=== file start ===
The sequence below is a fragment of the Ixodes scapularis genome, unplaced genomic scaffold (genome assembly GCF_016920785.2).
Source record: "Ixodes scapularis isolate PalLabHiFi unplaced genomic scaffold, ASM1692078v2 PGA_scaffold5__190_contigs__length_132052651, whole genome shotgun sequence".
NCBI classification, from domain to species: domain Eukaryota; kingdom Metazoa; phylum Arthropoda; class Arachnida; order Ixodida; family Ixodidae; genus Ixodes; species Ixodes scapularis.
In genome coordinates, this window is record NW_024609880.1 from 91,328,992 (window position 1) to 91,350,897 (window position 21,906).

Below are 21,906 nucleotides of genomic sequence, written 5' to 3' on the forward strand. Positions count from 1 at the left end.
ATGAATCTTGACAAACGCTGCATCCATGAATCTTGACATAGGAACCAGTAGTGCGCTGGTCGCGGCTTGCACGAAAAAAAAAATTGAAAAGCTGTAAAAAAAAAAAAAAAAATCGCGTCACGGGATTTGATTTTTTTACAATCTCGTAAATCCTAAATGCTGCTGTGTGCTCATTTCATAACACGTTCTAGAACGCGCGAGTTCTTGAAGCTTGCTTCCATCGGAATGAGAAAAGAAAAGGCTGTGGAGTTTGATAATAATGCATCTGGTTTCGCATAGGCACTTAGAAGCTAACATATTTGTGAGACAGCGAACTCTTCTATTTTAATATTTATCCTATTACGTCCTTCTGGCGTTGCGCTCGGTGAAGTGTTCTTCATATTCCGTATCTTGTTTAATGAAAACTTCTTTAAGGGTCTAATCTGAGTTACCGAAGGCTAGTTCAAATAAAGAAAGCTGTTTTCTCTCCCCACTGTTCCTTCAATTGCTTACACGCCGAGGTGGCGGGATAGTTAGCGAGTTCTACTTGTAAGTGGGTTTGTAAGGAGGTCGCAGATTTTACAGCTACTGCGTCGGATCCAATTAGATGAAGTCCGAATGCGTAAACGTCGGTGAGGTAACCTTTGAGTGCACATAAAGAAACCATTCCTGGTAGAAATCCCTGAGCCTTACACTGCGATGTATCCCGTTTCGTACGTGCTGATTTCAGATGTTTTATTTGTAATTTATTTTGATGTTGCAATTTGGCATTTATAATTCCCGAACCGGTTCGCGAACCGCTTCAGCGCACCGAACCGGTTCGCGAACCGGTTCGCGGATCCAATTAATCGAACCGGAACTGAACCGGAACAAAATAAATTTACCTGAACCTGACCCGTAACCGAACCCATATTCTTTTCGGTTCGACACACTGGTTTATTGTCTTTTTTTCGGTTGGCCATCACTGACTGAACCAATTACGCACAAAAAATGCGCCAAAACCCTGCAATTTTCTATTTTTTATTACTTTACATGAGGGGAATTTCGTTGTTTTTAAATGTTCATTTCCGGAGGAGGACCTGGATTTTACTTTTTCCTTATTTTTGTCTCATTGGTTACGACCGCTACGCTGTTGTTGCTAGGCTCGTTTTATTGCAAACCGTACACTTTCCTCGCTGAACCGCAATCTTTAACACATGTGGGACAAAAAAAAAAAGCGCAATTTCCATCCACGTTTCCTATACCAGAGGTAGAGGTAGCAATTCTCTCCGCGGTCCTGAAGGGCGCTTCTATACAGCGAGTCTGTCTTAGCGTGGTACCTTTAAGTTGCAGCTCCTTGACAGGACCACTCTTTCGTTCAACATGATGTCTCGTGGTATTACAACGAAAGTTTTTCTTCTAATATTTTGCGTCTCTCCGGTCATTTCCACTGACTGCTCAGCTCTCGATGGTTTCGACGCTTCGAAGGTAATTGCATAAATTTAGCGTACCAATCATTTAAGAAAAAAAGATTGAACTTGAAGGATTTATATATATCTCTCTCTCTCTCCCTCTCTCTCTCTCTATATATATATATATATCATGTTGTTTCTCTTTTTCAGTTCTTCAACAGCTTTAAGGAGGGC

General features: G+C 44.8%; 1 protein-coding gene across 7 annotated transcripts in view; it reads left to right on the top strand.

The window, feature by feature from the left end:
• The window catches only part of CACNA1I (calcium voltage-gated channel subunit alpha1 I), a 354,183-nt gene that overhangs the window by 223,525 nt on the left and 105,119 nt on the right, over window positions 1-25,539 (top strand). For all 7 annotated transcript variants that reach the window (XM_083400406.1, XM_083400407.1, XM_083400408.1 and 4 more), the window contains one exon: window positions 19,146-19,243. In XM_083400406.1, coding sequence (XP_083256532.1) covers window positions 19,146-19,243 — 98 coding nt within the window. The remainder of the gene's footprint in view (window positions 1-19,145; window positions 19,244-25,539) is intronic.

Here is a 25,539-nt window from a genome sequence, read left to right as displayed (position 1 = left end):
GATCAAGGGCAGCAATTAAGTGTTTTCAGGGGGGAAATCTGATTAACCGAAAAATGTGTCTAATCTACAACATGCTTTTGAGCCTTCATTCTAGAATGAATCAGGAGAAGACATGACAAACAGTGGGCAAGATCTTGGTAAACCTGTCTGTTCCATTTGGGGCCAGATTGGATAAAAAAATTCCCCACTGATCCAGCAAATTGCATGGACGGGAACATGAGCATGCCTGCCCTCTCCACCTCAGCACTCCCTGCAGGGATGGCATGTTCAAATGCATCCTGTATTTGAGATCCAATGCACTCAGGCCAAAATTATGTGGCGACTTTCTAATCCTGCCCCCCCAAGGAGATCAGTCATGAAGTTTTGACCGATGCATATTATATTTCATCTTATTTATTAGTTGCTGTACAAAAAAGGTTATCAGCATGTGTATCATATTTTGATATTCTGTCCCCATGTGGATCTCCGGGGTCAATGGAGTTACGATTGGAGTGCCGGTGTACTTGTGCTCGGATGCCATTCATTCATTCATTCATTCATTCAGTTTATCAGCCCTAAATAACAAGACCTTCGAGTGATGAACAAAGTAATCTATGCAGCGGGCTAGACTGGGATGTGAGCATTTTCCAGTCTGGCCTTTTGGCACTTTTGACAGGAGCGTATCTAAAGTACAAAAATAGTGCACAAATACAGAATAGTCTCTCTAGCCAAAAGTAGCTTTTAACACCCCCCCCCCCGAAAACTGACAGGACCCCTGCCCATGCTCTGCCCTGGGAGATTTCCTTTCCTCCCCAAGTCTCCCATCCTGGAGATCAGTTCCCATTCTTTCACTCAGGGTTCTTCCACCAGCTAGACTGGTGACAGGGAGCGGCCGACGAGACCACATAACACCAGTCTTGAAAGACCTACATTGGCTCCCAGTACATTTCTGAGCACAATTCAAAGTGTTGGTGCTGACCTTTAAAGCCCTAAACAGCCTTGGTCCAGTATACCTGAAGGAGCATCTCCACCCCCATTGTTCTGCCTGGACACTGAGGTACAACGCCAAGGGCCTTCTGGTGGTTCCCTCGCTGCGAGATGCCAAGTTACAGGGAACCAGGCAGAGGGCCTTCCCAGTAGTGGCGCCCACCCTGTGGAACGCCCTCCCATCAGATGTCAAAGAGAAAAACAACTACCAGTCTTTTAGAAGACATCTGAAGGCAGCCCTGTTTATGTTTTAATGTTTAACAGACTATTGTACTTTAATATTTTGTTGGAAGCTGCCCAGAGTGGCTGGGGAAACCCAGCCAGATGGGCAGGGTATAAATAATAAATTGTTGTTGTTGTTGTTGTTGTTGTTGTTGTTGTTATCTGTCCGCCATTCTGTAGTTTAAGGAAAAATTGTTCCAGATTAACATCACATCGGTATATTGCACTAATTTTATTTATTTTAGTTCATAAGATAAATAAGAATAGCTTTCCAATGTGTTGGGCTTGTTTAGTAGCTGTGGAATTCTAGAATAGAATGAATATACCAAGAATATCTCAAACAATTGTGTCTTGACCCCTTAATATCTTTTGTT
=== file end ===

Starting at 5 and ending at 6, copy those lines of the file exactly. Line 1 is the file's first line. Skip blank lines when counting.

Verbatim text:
Below are 21,906 nucleotides of genomic sequence, written 5' to 3' on the forward strand. Positions count from 1 at the left end.
ATGAATCTTGACAAACGCTGCATCCATGAATCTTGACATAGGAACCAGTAGTGCGCTGGTCGCGGCTTGCACGAAAAAAAAAATTGAAAAGCTGTAAAAAAAAAAAAAAAAATCGCGTCACGGGATTTGATTTTTTTACAATCTCGTAAATCCTAAATGCTGCTGTGTGCTCATTTCATAACACGTTCTAGAACGCGCGAGTTCTTGAAGCTTGCTTCCATCGGAATGAGAAAAGAAAAGGCTGTGGAGTTTGATAATAATGCATCTGGTTTCGCATAGGCACTTAGAAGCTAACATATTTGTGAGACAGCGAACTCTTCTATTTTAATATTTATCCTATTACGTCCTTCTGGCGTTGCGCTCGGTGAAGTGTTCTTCATATTCCGTATCTTGTTTAATGAAAACTTCTTTAAGGGTCTAATCTGAGTTACCGAAGGCTAGTTCAAATAAAGAAAGCTGTTTTCTCTCCCCACTGTTCCTTCAATTGCTTACACGCCGAGGTGGCGGGATAGTTAGCGAGTTCTACTTGTAAGTGGGTTTGTAAGGAGGTCGCAGATTTTACAGCTACTGCGTCGGATCCAATTAGATGAAGTCCGAATGCGTAAACGTCGGTGAGGTAACCTTTGAGTGCACATAAAGAAACCATTCCTGGTAGAAATCCCTGAGCCTTACACTGCGATGTATCCCGTTTCGTACGTGCTGATTTCAGATGTTTTATTTGTAATTTATTTTGATGTTGCAATTTGGCATTTATAATTCCCGAACCGGTTCGCGAACCGCTTCAGCGCACCGAACCGGTTCGCGAACCGGTTCGCGGATCCAATTAATCGAACCGGAACTGAACCGGAACAAAATAAATTTACCTGAACCTGACCCGTAACCGAACCCATATTCTTTTCGGTTCGACACACTGGTTTATTGTCTTTTTTTCGGTTGGCCATCACTGACTGAACCAATTACGCACAAAAAATGCGCCAAAACCCTGCAATTTTCTATTTTTTATTACTTTACATGAGGGGAATTTCGTTGTTTTTAAATGTTCATTTCCGGAGGAGGACCTGGATTTTACTTTTTCCTTATTTTTGTCTCATTGGTTACGACCGCTACGCTGTTGTTGCTAGGCTCGTTTTATTGCAAACCGTACACTTTCCTCGCTGAACCGCAATCTTTAACACATGTGGGACAAAAAAAAAAAGCGCAATTTCCATCCACGTTTCCTATACCAGAGGTAGAGGTAGCAATTCTCTCCGCGGTCCTGAAGGGCGCTTCTATACAGCGAGTCTGTCTTAGCGTGGTACCTTTAAGTTGCAGCTCCTTGACAGGACCACTCTTTCGTTCAACATGATGTCTCGTGGTATTACAACGAAAGTTTTTCTTCTAATATTTTGCGTCTCTCCGGTCATTTCCACTGACTGCTCAGCTCTCGATGGTTTCGACGCTTCGAAGGTAATTGCATAAATTTAGCGTACCAATCATTTAAGAAAAAAAGATTGAACTTGAAGGATTTATATATATCTCTCTCTCTCTCCCTCTCTCTCTCTCTATATATATATATATATCATGTTGTTTCTCTTTTTCAGTTCTTCAACAGCTTTAAGGAGGGC